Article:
Throwing when symbol *wrappers* are converted to primitives

Claude Pache claude.pache at
Sat Dec 27 00:49:49 PST 2014

Here is a more complete answer. In fact, the behaviour should be different in each your two cases. More inline.

> Le 27 déc. 2014 à 08:17, Axel Rauschmayer <axel at> a écrit :
> This is current V8 behavior:
> ```
> > let obj = {};
> > obj[Object(Symbol())] = true;
> TypeError: Cannot convert object to primitive value

That should convert back the wrapper object into the wrapped symbol (using ToPrimitive).
The rationale is that you obtained the same behaviour when you used Object("some string") as property key.
For how it works technically, see in that order:

> > '' + Object(Symbol())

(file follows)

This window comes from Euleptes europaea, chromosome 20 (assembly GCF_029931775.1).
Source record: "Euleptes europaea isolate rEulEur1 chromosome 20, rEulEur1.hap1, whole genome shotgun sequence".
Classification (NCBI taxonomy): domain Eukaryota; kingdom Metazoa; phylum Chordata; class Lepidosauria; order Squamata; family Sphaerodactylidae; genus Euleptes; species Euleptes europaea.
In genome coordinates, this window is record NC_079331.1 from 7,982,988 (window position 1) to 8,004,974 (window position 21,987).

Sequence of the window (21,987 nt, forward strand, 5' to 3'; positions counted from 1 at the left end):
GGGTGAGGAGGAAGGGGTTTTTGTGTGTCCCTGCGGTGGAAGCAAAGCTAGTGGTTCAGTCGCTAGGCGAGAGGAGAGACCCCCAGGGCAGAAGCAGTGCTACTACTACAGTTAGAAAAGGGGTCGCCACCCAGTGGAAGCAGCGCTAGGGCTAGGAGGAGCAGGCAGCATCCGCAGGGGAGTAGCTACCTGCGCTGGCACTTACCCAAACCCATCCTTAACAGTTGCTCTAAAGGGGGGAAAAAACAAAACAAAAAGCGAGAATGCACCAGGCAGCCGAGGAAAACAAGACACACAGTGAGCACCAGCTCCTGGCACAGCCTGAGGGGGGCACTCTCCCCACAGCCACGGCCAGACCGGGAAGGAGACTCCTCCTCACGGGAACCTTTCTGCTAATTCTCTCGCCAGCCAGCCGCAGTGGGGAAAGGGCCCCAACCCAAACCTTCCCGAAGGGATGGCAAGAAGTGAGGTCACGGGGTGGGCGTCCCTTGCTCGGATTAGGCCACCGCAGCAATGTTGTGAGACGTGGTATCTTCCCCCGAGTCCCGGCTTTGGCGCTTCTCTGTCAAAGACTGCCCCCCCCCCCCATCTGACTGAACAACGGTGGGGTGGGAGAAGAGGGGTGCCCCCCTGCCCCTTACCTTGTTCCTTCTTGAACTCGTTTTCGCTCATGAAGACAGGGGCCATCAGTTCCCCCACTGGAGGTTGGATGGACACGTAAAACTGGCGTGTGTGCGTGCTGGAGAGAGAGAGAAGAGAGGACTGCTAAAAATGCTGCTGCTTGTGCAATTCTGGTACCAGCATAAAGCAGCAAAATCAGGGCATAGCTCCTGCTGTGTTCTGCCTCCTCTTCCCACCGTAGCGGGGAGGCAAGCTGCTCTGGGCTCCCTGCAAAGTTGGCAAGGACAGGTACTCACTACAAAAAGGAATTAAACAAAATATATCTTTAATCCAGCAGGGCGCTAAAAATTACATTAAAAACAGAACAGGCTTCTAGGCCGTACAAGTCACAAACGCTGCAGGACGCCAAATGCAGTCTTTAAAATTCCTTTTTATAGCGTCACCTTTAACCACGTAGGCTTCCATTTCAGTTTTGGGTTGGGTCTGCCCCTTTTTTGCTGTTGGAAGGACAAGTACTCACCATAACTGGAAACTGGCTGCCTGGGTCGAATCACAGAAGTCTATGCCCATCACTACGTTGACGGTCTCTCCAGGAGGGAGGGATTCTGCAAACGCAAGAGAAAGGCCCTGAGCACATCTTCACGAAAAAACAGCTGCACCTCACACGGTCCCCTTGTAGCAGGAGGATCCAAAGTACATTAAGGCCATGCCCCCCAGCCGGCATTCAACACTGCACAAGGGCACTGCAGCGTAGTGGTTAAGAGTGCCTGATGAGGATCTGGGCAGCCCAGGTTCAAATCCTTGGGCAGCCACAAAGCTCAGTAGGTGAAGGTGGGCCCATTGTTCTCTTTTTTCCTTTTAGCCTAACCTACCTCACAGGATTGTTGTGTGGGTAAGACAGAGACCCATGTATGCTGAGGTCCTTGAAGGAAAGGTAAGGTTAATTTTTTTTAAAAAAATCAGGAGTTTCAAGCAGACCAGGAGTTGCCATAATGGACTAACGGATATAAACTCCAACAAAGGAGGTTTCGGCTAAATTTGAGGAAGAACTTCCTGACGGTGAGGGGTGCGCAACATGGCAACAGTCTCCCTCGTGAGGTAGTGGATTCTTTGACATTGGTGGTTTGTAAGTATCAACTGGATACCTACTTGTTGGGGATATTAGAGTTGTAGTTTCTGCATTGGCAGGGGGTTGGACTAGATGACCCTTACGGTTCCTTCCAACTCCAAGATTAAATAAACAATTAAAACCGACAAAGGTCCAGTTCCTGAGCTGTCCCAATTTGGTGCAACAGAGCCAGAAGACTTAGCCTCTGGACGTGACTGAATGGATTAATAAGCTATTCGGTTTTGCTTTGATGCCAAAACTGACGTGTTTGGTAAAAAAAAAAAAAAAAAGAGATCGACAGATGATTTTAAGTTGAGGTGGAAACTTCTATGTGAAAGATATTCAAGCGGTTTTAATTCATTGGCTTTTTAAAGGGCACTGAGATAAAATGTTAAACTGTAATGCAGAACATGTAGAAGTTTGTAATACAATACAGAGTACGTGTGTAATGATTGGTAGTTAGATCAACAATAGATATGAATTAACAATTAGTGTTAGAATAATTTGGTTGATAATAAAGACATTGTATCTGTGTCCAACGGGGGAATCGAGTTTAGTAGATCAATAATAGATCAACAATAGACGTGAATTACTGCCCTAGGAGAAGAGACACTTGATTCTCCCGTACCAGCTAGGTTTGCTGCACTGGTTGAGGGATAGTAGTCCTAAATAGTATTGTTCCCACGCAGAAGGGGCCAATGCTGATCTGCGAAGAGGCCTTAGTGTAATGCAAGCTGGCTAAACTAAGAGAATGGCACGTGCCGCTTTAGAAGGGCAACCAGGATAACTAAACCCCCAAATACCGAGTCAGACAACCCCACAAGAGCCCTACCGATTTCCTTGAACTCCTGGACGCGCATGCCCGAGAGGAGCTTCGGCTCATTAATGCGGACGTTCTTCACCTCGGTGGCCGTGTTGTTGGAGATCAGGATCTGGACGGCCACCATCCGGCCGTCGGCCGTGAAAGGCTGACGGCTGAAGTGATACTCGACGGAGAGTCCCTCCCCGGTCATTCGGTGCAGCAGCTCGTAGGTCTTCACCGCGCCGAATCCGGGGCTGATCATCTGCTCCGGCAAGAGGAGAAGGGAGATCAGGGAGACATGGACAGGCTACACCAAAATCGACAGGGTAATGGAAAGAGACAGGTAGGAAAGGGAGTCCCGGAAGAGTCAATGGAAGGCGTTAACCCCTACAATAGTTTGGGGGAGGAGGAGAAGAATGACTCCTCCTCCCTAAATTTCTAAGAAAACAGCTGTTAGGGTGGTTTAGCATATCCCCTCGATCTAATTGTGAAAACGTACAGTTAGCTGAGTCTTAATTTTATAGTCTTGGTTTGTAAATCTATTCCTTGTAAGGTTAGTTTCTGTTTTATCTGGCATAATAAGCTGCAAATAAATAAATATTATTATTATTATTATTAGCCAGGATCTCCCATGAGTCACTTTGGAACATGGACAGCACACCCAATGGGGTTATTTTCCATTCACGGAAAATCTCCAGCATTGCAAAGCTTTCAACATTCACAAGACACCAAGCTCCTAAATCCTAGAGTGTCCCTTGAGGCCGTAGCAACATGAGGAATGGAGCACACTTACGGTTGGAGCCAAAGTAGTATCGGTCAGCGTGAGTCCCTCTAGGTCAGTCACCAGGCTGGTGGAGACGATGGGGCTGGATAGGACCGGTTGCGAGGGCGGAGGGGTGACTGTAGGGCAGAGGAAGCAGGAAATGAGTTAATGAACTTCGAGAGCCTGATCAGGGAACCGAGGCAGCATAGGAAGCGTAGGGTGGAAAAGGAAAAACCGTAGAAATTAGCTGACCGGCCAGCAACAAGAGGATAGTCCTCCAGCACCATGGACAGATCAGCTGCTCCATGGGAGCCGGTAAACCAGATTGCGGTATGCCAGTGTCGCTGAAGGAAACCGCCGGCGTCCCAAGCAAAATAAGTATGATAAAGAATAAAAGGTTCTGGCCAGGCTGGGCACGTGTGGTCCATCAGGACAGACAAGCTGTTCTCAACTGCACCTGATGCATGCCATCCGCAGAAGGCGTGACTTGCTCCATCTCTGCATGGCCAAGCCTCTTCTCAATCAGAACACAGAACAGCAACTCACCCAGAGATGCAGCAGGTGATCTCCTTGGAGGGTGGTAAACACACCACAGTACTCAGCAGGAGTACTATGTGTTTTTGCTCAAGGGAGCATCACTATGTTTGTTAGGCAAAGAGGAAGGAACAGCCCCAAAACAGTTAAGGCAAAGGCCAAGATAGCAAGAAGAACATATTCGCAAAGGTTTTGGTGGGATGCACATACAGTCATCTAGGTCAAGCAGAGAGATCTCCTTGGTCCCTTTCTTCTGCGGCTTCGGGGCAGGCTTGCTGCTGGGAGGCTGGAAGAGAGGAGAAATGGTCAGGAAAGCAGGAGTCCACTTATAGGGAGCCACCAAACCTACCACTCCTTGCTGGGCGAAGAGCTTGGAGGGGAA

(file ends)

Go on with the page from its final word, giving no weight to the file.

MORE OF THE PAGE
> TypeError: Cannot convert a Symbol wrapper object to a primitive value
> ```

That should attempt to convert Object(Symbol()) to a string, and that should throw a TypeError. If I recall correctly (and I might not), the order of operations is:

1. apply ToPrimitive on the second operand, which produces the wrapped symbol;
2. decide a string is needed, apply ToString() on the symbol produced in step 1, which throws a TypeError.

Anyway, whenever `+` represents addition of numbers or concatenation of strings, that would throw. See:



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